Nez Perce is a member of the Sahaptian branch of the Plateau Penutian language family. It is spoken on the Nez Perce in Reservation central Idaho, on the Colville Reservation in Washington, and on the Umatilla Reservation in Oregon. In 2007 there were 20 native speakers, and maybe 50 people with some knowledge of the language.
The name Nez Perce comes from the French nez percé (pierced nose), which was based on confusion about nose piercing practices. A number of tribes do pierce their noses, but not the Nez Perce, who call themselves Nimipu ("the people"). The language is also known as Nez Percé, and the native name is Nimipuutímt.
Efforts to revitalize the language include the Niimiipuu Language Program, which aims to preserve, revitalize and document the language. There are classes on the Umatilla and Nez Perce Reservations, and at the University of Idaho. There is also a dictionary, grammar, some literature, and translations of the Bible.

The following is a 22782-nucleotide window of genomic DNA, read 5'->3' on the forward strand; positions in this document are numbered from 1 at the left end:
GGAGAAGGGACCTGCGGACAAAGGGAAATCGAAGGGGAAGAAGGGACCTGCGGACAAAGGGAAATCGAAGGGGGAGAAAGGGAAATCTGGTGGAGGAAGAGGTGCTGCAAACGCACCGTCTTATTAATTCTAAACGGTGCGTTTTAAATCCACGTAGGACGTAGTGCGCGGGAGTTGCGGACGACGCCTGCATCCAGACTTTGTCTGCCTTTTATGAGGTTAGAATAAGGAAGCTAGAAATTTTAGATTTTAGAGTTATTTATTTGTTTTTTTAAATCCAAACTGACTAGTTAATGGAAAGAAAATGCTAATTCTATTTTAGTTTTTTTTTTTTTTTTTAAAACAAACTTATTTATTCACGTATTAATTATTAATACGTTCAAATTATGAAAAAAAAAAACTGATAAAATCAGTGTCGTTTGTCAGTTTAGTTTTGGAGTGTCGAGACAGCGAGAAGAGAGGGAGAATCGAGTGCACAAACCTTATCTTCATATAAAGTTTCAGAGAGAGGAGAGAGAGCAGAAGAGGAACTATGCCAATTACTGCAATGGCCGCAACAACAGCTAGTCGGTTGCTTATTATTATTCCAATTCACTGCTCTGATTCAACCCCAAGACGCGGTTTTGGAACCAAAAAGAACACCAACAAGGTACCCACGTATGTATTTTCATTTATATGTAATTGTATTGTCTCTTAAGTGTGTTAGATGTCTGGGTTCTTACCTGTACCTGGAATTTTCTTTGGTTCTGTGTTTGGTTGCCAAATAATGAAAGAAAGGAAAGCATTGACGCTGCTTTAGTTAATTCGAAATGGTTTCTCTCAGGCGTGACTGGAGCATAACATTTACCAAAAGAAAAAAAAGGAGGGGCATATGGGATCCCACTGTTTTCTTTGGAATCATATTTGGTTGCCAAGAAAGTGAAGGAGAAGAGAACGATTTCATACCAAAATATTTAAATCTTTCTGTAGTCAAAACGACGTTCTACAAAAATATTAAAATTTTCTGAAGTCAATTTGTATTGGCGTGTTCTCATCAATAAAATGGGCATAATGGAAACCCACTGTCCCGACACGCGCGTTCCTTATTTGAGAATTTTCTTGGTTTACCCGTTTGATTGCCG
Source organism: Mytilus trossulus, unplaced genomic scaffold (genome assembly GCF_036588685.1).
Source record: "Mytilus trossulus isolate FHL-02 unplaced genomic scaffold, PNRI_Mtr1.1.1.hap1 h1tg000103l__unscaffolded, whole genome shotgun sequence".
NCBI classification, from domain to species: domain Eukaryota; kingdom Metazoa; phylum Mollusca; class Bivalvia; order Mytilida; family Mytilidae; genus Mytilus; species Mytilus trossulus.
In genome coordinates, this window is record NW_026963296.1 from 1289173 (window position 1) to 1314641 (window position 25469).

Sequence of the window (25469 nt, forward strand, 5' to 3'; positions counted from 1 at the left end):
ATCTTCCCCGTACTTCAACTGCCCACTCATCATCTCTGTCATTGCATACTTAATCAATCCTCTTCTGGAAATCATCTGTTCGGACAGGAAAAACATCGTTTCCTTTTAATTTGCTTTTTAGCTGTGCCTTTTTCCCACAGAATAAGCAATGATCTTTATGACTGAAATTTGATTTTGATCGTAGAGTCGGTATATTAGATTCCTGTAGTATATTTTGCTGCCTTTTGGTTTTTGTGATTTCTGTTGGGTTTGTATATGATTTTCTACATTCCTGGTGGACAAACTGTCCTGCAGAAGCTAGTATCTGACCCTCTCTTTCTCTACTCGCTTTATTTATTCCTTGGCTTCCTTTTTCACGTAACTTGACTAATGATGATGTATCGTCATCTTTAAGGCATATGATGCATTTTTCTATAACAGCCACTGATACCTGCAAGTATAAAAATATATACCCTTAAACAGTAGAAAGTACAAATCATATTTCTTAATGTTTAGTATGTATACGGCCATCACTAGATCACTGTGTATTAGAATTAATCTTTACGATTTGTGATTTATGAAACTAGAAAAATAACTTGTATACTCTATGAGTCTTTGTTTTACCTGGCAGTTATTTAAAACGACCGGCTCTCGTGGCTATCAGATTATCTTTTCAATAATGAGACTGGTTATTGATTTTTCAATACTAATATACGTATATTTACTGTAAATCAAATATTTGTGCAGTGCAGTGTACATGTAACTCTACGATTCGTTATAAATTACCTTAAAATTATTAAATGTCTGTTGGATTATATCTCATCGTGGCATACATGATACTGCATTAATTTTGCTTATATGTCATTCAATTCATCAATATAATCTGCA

Several different ways of writing Nez Perce have been devised. The one shown here is used by the Advisory Board of Elders of the Nez Perce Tribe.
Stress is indicated with an acute accent (á). On double vowels, only the first vowel is accented (áa).
'alatálo kúnk'u hiiptéetu nacó'x̣ yox̣tíite piswéepe. tamsóynim páatyoxna, "yóx̣ wées 'íinim píswe!" tamsóynim “wéet'u tá'c,” penekúuye ku’swecéen, támsoy káa 'alatálo píiwepeke'yke. píiwepeke'yke káa píiwepeke'yke piswéewecet káa 'iceyéeyenm hinéeshexne way'áatkin'ix. 'iceyéeyenm hinéesne, "wéec’u!" pamc'itpáaswisana, kawó 'iceyéeyenm qepsqepsnéewitki káa hináashanya píswe. yóx̣ kaló!
Yellow jacket always usually ate salmon that same on rock. Ant he yelled at him, "That is my rock!" Ant "not good," he thought it thus for that reason, Ant and Yellow jacket fought each other. They fought and they fought because of the rock and Coyote he saw them from afar. Coyote told them, "STOP!" They ignored him, then Coyote used powers and he made them rock. That’s all.
Information about Nez Perce
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